The Petrollica Affair (ii)

21 Mar

Twenty Four Seven

“Why is it,” I found myself asking as I waited patiently for four pints of beer to arrive, “that everyone involved with Petrollica has either run away to Ireland to learn basket weaving or quit the country never to return?”  It’s a question which has kept me awake at night for years, begging for an answer.  Despite many beers with many ex-Bwain engineers over the last forty eight months, no reasonable answer has yet been forthcoming.  I’ve heard many theories, including one that proposed Reg had perfected a porcine aircraft carrier, for which Petrollica were contracted to supply the fuel, but an outbreak of foot and mouth in the hanger bay soon put paid to that plan.  Another theory suggested that Reg had become involved in an international smuggling cartel, importing specially trained monkey pilots from Latin America to fly the pigs, but it all fell apart because he let the monkeys watch too many racy wildlife documentaries, which resulted in a gang of badly corrupt primates, quite prepared to mount anything with a pulse, especially the pigs.

Two beers, a round of cocktails and a pair of shooters later, Bleep was ready to talk.

“Did you know,” he said, taking a break from chain smoking ciggies, sparking up a stubby evil-smelling cigarillo, “it was Ronnie Large who founded Bwain?”

“Never!” I said, taking a matching stubby and sparking it up.  “I assumed it was sly old Reg, he was the mover and shaker.”

Over the next few drinks my friend filled me in on how Bwain came to be.  Whilst Reg was a foxy salesman par excellence, it turned out he wasn’t the man with the money.  He used to make ends meet working in the city, selling insurance schedules for thoroughbred pets to the wives of executives with too much money and too little sense, until one day he got wind of a brilliant sales opportunity from a mate who knew someone who knew someone.  Rather than spending the rest of his life shifting medical repayment plans for pampered high-end ponies, he smooth talked his brother Ronnie into trading him a directorship – some might say ‘dictatorship’ for a share in a deal which he claimed would set them both up for life.  Whilst many firms were jumping on the latest technology bandwagon known as facsimile, or fax for short, there were still three businesses that refused to accept a fax as legally binding evidence in court.  Banks, shipping companies and anyone involved with petrochemicals simply weren’t having fax, they demanded good old telex instead.

Between the pair of them, Ronnie & Reg bought up a one man and his dog outfit that specialised in computerised Telex systems, rebranding the product line as ‘Telex Exec’.  Reg fulfilled his part of the bargain by borrowing a copy of the contacts database from Medi-pet, paying special attention to shipping tycoons and finance moguls, whilst Ronnie called on his legal expertise to put the frighteners on their newly discovered client base.  The plan truly came together with the hiring of office space at a prestigious London address and the launch of the new range of Telex Exec solutions.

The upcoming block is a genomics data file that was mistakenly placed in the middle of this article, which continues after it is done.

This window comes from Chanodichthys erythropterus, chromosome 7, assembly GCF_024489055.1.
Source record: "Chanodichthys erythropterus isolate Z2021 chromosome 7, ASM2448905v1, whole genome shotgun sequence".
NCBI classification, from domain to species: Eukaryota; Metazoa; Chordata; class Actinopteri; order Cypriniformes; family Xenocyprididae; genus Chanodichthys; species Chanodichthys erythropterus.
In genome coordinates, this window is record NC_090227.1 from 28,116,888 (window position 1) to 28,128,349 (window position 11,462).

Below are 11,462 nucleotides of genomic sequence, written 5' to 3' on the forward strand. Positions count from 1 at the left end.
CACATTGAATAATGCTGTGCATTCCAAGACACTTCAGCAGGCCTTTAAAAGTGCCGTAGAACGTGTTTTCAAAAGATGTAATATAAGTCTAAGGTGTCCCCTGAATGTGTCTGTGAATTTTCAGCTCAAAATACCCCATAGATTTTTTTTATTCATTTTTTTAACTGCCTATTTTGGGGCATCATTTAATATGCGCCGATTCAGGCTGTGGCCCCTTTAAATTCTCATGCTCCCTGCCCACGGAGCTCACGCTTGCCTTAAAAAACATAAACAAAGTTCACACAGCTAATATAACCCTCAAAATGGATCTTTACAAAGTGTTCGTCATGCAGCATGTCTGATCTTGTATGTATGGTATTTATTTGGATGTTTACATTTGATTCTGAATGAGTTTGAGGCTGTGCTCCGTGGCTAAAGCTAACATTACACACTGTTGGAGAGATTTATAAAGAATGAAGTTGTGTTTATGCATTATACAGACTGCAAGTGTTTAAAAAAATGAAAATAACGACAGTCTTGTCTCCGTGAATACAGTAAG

Very soon Bwain cornered the market with their secure computerised Telex system; they couldn’t get product out the door fast enough.  Within six months the business had expanded tenfold and Ronnie and Reg were well on their way to making their first mint.

“You remember the Bwain Support File?” asked Bleep.

“The master list of who’s got what, made purposefully unintelligible to the uninitiated.”

“It came about because Reg wouldn’t stop selling product for long enough for Development to catch up with Sales.  They developed a version of Telex Exec that worked with two telex devices, so Reg sold a client four.  They worked day and night on the four port version, and as soon as they finished Ronnie scared someone into needing eight.  It was the classic shifting goalposts manoeuvre, and after six months we were all frackin’ knackered from working ‘til stupid o’clock every night.  Then came Petrollica, a full-on petroleum dealer, who asked for twenty-four telex lines, all working 24 hours a day, 7 days a week, 365 days a year.”

“Twenty-four seven three six five?  I’ve had firsthand experience of that particular product, there’s no way I would ever trust it as a mission critical component.”

“Listen to you, with your smart new business speak!” laughed my friend.  “It sounds like you’ve recently eaten a management consultant.”

As expected, Reg took no notice of Development, who said 24 lines couldn’t be done, curtly dismissed Babyface’s reservations with a deft wave of his hand and went right ahead and sold Petrollica the most advanced version ever of a theoretical product, along with a bulk order of PCs, several file-servers and all the network cabling.  All in all, it was the single biggest order that Bwain had ever seen.  Suddenly, Banks all over the continent sat upright and started paying serious attention.  Reg could be seen out to dinner in restaurants where only the rich and famous dwell and for a while he became a minor celebrity in the banking fraternity, but no matter how much he talked himself and his products up, no matter how scary Ronnie’s horror stories became, no-one was prepared to place an order for a comparable system until Petrollica was fully commissioned with all the bugs ironed out.

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